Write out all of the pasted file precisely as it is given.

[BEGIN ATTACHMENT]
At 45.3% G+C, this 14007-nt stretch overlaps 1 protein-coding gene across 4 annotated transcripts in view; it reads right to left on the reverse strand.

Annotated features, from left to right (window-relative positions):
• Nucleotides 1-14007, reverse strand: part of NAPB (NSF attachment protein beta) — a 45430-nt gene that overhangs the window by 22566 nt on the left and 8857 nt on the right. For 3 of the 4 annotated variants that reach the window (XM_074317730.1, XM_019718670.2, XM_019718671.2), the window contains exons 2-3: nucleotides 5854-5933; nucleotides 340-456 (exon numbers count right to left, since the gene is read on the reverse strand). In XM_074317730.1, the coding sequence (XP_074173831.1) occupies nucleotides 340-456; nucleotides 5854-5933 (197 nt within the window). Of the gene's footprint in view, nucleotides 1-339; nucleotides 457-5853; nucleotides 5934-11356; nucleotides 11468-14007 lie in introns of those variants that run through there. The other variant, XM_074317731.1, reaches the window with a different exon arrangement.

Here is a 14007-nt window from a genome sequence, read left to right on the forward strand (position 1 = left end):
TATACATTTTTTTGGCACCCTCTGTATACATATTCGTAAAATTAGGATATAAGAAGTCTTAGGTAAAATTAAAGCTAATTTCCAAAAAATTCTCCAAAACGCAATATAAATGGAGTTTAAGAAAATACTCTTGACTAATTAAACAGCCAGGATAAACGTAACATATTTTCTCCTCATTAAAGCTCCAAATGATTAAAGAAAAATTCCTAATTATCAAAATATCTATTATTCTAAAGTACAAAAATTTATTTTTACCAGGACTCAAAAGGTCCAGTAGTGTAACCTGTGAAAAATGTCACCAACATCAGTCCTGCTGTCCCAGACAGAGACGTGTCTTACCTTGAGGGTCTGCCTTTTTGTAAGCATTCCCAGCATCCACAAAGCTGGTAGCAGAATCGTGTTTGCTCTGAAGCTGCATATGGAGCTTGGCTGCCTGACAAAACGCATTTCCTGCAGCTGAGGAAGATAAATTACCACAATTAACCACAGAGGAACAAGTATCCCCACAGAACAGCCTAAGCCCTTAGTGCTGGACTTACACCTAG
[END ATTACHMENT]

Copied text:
At 45.3% G+C, this 14007-nt stretch overlaps 1 protein-coding gene across 4 annotated transcripts in view; it reads right to left on the reverse strand.

Annotated features, from left to right (window-relative positions):
• Nucleotides 1-14007, reverse strand: part of NAPB (NSF attachment protein beta) — a 45430-nt gene that overhangs the window by 22566 nt on the left and 8857 nt on the right. For 3 of the 4 annotated variants that reach the window (XM_074317730.1, XM_019718670.2, XM_019718671.2), the window contains exons 2-3: nucleotides 5854-5933; nucleotides 340-456 (exon numbers count right to left, since the gene is read on the reverse strand). In XM_074317730.1, the coding sequence (XP_074173831.1) occupies nucleotides 340-456; nucleotides 5854-5933 (197 nt within the window). Of the gene's footprint in view, nucleotides 1-339; nucleotides 457-5853; nucleotides 5934-11356; nucleotides 11468-14007 lie in introns of those variants that run through there. The other variant, XM_074317731.1, reaches the window with a different exon arrangement.

Here is a 14007-nt window from a genome sequence, read left to right on the forward strand (position 1 = left end):
TATACATTTTTTTGGCACCCTCTGTATACATATTCGTAAAATTAGGATATAAGAAGTCTTAGGTAAAATTAAAGCTAATTTCCAAAAAATTCTCCAAAACGCAATATAAATGGAGTTTAAGAAAATACTCTTGACTAATTAAACAGCCAGGATAAACGTAACATATTTTCTCCTCATTAAAGCTCCAAATGATTAAAGAAAAATTCCTAATTATCAAAATATCTATTATTCTAAAGTACAAAAATTTATTTTTACCAGGACTCAAAAGGTCCAGTAGTGTAACCTGTGAAAAATGTCACCAACATCAGTCCTGCTGTCCCAGACAGAGACGTGTCTTACCTTGAGGGTCTGCCTTTTTGTAAGCATTCCCAGCATCCACAAAGCTGGTAGCAGAATCGTGTTTGCTCTGAAGCTGCATATGGAGCTTGGCTGCCTGACAAAACGCATTTCCTGCAGCTGAGGAAGATAAATTACCACAATTAACCACAGAGGAACAAGTATCCCCACAGAACAGCCTAAGCCCTTAGTGCTGGACTTACACCTAG